Word Origin & History
"building fitted to grind grain," O.E. mylen "mill," an early Gmc. borrowing from L.L. molina, molinum "mill" (cf. Fr. moulin, Sp. molino), originally fem. and neut. of molinus "pertaining to a mill," from L. mola "mill, millstone," related to molere "to grind," from PIE *mel-/*mol-/*ml- "grind" (cf.
Gk. myle "mill"). Also from L.L. molina, directly or indirectly, are Ger. Mühle, Dan. mølle, O.C.S. mulinu. Broader sense of "grinding machine" is attested from 1550s. Other types of manufacturing machines driven by wind or water, whether for grinding or not, began to be called mills by early 15c. Sense of "building fitted with industrial machinery" is from c.1500. The verb meaning "to grind" is attested from 1550s. Related: Milled.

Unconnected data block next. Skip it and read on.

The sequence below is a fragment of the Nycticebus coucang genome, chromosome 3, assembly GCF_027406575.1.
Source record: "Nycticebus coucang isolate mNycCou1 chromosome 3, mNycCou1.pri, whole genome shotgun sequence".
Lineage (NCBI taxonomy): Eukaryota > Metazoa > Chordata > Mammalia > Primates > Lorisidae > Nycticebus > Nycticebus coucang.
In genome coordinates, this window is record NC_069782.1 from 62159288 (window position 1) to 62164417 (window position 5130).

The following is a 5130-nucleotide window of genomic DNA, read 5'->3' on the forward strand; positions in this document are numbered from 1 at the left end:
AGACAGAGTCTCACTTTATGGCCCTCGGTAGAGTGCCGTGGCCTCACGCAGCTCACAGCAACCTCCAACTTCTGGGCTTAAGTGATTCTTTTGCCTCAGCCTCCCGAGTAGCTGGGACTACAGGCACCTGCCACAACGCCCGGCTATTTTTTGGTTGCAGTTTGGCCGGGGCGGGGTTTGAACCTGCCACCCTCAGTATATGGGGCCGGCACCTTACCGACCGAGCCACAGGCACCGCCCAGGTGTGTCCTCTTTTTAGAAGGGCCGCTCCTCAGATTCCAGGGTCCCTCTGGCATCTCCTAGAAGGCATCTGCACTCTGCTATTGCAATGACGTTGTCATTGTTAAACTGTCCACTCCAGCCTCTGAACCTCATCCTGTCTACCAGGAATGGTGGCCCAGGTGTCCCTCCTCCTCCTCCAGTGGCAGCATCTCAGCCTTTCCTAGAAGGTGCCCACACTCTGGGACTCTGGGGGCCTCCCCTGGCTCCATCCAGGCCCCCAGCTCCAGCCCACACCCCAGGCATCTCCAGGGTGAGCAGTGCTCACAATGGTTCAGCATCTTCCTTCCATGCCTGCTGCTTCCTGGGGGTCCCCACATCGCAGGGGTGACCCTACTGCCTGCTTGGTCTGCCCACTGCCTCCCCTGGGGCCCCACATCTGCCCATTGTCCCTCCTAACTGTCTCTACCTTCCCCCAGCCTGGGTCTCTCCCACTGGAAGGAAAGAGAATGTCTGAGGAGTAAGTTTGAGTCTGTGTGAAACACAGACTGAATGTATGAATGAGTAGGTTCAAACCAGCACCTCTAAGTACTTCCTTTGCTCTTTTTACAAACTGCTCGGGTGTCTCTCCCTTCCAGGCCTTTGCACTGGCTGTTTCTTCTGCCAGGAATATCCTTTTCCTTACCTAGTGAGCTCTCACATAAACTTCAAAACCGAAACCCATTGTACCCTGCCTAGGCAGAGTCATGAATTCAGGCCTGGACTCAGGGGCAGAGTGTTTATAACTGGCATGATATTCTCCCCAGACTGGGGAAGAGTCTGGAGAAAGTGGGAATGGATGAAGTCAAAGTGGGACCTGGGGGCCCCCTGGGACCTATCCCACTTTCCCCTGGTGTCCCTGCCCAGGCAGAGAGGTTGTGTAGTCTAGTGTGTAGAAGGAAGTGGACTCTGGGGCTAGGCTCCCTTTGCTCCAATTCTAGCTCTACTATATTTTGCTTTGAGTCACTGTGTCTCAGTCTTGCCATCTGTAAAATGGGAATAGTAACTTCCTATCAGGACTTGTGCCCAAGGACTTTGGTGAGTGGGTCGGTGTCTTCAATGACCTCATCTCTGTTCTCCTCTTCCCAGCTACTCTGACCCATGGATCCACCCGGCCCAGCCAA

"one-tenth cent," 1791, introduced as a U.S. currency unit but now only used for tax calculation purposes, shortening of L. millesimum "one-thousandth," from mille "a thousand" (see mile
). Formed on the analogy of cent, which is short for L. centesimus "one hundredth" (of a dollar).
"to keep moving round and round in a mass," 1874 (implied in milling), originally of cattle, from mill
(n.1) on resemblance to the action of a mill wheel. Related: Milling.